April 2009 Arizona Attorney coverTime flies while little happens.

That’s what occurred to me the other day, when I came across the April 2009 issue of Arizona Attorney Magazine. In that issue, I wrote an article exploring the implications of a hot-off-the-presses report from the National Academy of Sciences. The NAS report was titled Strengthening the Forensic Science System in the United States: A Path Forward,” and it described in sometimes stark detail many of the problems with the current forensic science system.

And it’s worth recalling that forensic science is the stuff used in court, marshaled in an effort to convict people and send them to prison—or worse.

That 2009 spring was a whirlwind of activity, as the report’s launch was announced, delayed, and announced again. Until the week we went to press, we weren’t sure we could manage to have a timely story.

But what I never really doubted was that the report would have a significant effect on courts and policy. I’m not typically a sunny-side up guy, but the scholarly report was the work of a blue-ribbon panel to end all blue-ribbon panels. It was headed up by a respected jurist. And the writers included a wide variety of people (translated, not just scientists or law professors).

But more than three years later, the report has made few ripples. And this week, a blog post describes the reasoning behind at least some courts’ rejection. In the story, the D.C. Court of Appeals is the focus (note: That court is the District’s highest court; it is not the D.C. Circuit Court of Appeals).

April 2009 forensic science openerIn the case discussed, a lawyer sought to use sections of the NAS report that questioned the reliability of fingerprint analysis. The trial court denied this, and the court of appeals affirmed. The appellate court found:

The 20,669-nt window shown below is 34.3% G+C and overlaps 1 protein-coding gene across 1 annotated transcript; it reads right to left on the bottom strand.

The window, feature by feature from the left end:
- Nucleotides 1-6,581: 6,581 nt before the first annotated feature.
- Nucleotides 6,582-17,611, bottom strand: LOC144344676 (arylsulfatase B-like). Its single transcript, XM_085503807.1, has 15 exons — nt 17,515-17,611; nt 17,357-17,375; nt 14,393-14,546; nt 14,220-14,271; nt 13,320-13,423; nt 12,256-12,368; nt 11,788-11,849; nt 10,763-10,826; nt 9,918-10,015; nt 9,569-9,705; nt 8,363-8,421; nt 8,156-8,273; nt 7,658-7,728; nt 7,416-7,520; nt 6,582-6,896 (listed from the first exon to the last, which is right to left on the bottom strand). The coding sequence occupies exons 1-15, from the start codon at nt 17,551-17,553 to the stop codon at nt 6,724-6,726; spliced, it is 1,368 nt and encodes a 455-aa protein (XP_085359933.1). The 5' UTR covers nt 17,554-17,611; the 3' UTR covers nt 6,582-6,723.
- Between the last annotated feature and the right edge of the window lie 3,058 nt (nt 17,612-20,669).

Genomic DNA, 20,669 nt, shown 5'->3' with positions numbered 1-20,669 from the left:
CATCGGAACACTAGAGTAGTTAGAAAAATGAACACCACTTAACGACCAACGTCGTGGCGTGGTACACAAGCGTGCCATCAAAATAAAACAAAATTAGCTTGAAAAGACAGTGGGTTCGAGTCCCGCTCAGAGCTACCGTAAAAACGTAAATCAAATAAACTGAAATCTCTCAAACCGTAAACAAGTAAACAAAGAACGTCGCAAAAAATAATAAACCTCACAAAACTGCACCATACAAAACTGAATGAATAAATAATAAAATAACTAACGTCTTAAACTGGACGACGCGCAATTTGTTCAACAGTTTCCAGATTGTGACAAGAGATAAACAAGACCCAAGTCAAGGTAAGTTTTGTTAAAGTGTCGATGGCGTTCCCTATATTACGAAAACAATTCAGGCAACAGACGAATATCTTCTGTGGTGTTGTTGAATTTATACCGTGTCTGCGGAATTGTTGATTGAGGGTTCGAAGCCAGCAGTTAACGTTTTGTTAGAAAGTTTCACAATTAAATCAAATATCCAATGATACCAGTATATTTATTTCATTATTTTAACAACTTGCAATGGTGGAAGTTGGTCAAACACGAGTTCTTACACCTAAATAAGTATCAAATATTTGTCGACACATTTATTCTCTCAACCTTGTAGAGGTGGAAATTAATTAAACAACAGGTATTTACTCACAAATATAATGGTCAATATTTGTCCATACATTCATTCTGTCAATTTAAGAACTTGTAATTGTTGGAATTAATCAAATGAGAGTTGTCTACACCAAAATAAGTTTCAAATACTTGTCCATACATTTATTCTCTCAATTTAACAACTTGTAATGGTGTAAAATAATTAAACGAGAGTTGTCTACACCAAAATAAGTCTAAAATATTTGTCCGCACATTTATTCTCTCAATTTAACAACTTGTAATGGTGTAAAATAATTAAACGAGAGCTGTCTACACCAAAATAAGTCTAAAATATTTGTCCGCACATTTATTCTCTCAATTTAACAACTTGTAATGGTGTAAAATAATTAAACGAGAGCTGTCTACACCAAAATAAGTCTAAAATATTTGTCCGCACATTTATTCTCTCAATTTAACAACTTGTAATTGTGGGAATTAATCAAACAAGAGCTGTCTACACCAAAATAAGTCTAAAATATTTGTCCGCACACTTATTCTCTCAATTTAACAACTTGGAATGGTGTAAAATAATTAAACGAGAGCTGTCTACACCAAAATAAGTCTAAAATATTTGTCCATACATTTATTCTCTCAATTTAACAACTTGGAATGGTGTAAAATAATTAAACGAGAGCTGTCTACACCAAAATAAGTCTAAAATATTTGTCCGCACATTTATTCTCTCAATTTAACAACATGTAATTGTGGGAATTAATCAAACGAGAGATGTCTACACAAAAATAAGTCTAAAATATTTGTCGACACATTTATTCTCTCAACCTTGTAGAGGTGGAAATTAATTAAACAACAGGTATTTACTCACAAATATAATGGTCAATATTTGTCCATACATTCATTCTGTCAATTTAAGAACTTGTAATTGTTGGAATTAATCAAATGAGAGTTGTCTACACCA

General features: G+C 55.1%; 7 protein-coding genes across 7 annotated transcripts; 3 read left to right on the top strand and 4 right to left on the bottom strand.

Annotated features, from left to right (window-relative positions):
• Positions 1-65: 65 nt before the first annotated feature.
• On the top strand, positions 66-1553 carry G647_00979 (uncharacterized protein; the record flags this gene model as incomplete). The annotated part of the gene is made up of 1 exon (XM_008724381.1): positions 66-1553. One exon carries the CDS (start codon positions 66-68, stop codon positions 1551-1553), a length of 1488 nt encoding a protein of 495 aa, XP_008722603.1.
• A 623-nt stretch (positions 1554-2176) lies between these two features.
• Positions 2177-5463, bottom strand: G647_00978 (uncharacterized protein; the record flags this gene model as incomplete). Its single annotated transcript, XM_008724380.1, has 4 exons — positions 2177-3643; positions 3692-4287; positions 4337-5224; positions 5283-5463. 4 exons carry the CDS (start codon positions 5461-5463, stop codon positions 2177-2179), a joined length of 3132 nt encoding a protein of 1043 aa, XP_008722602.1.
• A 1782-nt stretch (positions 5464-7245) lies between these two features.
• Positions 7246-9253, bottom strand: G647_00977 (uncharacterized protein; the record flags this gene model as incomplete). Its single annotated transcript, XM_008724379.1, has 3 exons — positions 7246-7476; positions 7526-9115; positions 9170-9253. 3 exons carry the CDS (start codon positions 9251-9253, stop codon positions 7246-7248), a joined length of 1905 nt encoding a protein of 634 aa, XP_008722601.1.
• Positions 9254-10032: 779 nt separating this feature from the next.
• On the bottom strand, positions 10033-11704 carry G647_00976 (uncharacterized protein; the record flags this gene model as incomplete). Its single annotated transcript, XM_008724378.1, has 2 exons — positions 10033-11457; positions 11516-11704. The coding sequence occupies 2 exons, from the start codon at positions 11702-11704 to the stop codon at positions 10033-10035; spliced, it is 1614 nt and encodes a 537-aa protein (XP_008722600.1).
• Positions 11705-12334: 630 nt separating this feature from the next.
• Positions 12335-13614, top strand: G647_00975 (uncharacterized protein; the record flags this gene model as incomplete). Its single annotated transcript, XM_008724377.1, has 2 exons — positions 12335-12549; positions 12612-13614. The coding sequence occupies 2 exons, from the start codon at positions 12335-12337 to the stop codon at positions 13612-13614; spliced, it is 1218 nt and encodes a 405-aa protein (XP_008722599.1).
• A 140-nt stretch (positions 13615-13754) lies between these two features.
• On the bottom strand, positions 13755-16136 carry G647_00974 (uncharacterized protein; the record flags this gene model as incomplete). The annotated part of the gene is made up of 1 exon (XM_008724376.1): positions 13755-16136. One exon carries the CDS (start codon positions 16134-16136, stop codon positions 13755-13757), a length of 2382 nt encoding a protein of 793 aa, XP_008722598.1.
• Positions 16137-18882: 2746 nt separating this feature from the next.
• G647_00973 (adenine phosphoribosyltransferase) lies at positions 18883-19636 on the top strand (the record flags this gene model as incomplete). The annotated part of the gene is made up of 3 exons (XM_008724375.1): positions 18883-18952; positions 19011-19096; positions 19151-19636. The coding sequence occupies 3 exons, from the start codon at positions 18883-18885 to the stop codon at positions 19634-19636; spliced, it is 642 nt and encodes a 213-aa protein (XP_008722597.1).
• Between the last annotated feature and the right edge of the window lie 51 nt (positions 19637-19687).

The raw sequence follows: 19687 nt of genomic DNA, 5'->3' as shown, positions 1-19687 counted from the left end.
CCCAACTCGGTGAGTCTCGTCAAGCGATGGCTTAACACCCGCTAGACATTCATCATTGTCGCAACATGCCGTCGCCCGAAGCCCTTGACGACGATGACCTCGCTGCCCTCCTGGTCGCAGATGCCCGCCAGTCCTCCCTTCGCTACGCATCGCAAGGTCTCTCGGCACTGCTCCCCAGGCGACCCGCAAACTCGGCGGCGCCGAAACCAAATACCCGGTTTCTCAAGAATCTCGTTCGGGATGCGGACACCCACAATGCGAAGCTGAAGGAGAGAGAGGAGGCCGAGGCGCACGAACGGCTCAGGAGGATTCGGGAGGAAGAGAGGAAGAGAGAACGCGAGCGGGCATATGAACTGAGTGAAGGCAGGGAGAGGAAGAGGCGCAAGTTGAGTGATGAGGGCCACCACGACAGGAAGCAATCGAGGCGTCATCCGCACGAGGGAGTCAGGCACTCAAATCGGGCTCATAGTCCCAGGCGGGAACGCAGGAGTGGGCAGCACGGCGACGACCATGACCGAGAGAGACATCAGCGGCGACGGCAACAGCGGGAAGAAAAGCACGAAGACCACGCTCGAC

“that the sections of the report at issue weren’t a ‘learned treatise,’ a term referring to a text that is considered authoritative and can be used to question experts. The appeals court found that [the] lawyer failed to present any evidence that the section on fingerprint analysis was a ‘reliable authority’ and accepted by the scientific community.”

True; that is the standard. But how long do courts wait until the scientific community accepts a report that eviscerates that very same community in significant ways. I’m not sure what the Latin is for “don’t hold your breath,” but I may look it up.

Yesterday, though, I saw this story out of Miami, in which a trial court judge ruled that fingerprint evidence should be restricted.

Note that he did not rule that such evidence should be excluded. He merely read the NAS report and decided that language like “a match” in direct testimony would be overreaching by a forensic expert.

Time will tell whether other courts begin to make granular changes such as this—and whether they will be upheld by appellate courts. But it grows more likely that change stemming from the NAS report will be more grassroots and less global; more lawyer-driven than chief justice- or legislature-driven.